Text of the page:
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General practice doctor: Salary and conditions

  • Junior doctors in their first year of postgraduate foundation training earn a basic salary of around £22,636. The basic salary in Foundation Year 2 increases to £28,076. They also receive a supplement or banding according to the rotation. This is based on the intensity of work and the number of hours worked in excess of 40 hours per week and/or work outside the hours of 7am - 7pm, Monday - Friday.
  • A doctor in specialist training has a basic starting salary of £30,002.
  • Doctors in training are paid extra if they work more than 40 hours or they work outside the hours of 7am to 7pm, Monday to Friday. This is usually between 20% and 50% of the basic salary.
  • Salaried GPs employed directly by a primary care trust (PCT) earn between £54,319 and £81,969.
  • The profit of GPs who are self-employed and hold NHS contracts varies depending on the services they provide and how they choose to provide them.
  • Typically, a GP should be available to hold morning, afternoon and/or evening surgeries (usually eight surgeries a week) between 8am and around 6.30pm. Many also offer extended opening hours and weekend appointments. This may mean the surgery is open until 8pm on certain evenings or on Saturday mornings.
  • GPs also make home visits when patients are unable to attend the surgery and travel during the day within the locality is a common feature of the work.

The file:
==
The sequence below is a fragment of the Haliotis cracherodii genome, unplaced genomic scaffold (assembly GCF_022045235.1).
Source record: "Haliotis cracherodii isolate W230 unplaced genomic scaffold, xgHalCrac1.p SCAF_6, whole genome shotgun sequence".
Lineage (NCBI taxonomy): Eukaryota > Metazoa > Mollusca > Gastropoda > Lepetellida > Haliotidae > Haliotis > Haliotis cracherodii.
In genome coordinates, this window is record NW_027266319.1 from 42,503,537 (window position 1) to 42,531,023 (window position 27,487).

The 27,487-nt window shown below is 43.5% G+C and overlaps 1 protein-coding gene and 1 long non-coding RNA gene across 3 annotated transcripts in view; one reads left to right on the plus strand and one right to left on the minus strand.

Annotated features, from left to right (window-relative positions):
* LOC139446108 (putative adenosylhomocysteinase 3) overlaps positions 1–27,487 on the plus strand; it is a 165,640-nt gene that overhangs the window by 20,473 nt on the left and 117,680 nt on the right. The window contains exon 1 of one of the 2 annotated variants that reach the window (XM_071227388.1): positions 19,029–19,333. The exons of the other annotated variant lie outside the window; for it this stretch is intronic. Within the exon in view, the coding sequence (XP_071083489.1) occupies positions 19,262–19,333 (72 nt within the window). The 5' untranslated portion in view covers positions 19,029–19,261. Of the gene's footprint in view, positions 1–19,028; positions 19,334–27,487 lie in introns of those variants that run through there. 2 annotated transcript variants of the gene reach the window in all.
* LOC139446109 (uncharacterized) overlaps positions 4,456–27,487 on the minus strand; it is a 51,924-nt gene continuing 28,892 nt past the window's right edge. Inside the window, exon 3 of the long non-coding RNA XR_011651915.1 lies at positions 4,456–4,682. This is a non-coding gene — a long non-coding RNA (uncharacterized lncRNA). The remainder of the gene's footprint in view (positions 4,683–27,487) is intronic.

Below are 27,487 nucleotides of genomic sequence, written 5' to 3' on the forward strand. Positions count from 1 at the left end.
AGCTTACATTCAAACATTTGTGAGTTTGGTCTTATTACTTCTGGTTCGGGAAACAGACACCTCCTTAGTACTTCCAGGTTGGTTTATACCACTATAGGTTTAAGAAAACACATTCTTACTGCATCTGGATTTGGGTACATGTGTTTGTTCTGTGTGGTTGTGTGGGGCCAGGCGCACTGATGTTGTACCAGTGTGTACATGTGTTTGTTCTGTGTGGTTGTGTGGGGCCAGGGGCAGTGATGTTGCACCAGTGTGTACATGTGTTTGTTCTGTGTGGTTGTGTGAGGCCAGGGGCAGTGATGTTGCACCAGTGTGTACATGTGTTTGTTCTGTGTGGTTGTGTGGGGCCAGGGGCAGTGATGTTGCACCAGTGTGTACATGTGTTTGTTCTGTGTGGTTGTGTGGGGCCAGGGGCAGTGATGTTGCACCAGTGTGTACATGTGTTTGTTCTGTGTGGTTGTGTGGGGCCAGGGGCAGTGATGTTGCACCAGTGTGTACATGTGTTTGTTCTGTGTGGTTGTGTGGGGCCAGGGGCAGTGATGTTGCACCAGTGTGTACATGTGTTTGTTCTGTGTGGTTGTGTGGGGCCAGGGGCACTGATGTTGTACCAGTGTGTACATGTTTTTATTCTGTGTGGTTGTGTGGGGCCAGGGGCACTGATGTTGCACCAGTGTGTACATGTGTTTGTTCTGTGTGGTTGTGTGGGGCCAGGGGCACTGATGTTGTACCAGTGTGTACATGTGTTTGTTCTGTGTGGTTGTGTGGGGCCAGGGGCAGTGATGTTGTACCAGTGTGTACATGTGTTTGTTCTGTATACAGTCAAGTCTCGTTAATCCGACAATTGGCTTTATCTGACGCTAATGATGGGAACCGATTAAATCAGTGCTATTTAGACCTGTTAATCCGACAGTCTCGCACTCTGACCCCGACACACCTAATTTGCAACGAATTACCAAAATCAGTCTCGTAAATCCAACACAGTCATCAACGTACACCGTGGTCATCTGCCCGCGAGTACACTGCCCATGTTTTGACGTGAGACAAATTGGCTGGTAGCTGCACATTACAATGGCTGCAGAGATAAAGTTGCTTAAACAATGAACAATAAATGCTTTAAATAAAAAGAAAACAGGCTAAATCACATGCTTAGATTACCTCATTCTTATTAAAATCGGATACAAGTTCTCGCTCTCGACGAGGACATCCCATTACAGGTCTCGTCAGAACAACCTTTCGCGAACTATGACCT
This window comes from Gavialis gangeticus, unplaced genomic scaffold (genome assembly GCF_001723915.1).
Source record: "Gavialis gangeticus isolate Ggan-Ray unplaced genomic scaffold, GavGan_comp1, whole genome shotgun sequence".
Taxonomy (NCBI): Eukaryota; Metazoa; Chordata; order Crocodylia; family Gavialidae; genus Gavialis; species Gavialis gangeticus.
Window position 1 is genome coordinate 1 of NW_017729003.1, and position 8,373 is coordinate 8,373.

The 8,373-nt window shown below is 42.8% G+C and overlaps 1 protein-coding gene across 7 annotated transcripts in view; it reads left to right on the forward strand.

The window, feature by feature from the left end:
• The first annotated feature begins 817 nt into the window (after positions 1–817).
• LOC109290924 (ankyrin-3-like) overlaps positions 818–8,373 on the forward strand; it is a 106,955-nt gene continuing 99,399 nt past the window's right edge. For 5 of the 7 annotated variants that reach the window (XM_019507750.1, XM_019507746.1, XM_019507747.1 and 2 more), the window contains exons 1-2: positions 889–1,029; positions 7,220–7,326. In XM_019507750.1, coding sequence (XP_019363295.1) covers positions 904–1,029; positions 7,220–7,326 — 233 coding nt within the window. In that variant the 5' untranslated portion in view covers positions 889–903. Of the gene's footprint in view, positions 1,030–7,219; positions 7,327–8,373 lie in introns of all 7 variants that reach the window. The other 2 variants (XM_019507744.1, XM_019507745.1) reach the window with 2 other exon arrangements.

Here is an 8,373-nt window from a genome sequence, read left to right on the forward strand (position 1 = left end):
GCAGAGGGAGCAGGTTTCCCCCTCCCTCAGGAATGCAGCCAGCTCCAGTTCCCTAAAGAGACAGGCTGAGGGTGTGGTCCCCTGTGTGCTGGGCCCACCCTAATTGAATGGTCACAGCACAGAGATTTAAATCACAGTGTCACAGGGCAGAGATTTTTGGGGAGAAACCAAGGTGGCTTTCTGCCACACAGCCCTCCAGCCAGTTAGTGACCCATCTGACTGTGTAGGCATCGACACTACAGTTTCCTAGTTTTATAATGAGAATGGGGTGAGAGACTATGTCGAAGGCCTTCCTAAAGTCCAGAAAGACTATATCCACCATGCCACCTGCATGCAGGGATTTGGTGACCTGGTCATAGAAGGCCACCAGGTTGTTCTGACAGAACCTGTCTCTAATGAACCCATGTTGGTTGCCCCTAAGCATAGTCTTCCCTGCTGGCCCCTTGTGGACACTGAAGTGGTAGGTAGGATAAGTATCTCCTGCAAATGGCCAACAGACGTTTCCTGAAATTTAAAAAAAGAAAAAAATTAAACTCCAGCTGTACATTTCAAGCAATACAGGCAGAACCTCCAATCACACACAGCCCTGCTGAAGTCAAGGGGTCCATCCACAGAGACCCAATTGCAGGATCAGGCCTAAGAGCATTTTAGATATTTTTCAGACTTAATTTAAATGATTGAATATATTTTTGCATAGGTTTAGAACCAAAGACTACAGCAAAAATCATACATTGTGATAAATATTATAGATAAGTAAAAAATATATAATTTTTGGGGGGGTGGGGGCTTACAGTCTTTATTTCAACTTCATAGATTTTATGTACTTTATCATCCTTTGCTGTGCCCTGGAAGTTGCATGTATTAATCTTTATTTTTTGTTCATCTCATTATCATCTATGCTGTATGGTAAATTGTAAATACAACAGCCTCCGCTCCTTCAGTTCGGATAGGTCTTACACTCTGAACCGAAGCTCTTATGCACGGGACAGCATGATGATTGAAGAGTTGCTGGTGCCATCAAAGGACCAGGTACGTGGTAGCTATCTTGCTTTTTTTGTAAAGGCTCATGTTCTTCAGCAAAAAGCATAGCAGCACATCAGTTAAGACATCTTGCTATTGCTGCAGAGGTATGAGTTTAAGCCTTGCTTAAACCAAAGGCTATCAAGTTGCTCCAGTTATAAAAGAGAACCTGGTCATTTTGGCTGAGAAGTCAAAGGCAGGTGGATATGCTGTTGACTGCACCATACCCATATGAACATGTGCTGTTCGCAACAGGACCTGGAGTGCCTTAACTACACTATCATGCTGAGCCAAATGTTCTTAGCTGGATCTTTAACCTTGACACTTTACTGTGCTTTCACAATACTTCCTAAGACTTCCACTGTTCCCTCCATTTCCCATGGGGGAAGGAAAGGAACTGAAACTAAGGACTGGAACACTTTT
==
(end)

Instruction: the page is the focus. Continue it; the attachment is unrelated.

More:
• Some GPs work 'out of hours' (on-call work) and during weekends and/or public holidays.
  • The majority of GPs are independent contractors, so the European Working Time Directive limiting the number of hours employed staff (particularly junior doctors) can work does not apply, although the Directive does apply to other practice staff.
  • Many GP practices offer opportunities for part-time work or flexible working schedules.
  • NHS Professionals  manages locum placements.
  • Career breaks are possible, with return facilitated by 'retainer' or 'returner' schemes.
  • More than half of GPs are women and the Medical Women's Federation  works for the provision of needs particularly felt by women in the profession.
  • GPs are recognised and respected members of the community.
  • GPs are part of Clinical Commissioning Groups, which are responsible for planning and designing local health services.

Salary figures are intended as a guide only.

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AGCAS
Written by AGCAS editors
Date: 
October 2013
 
 

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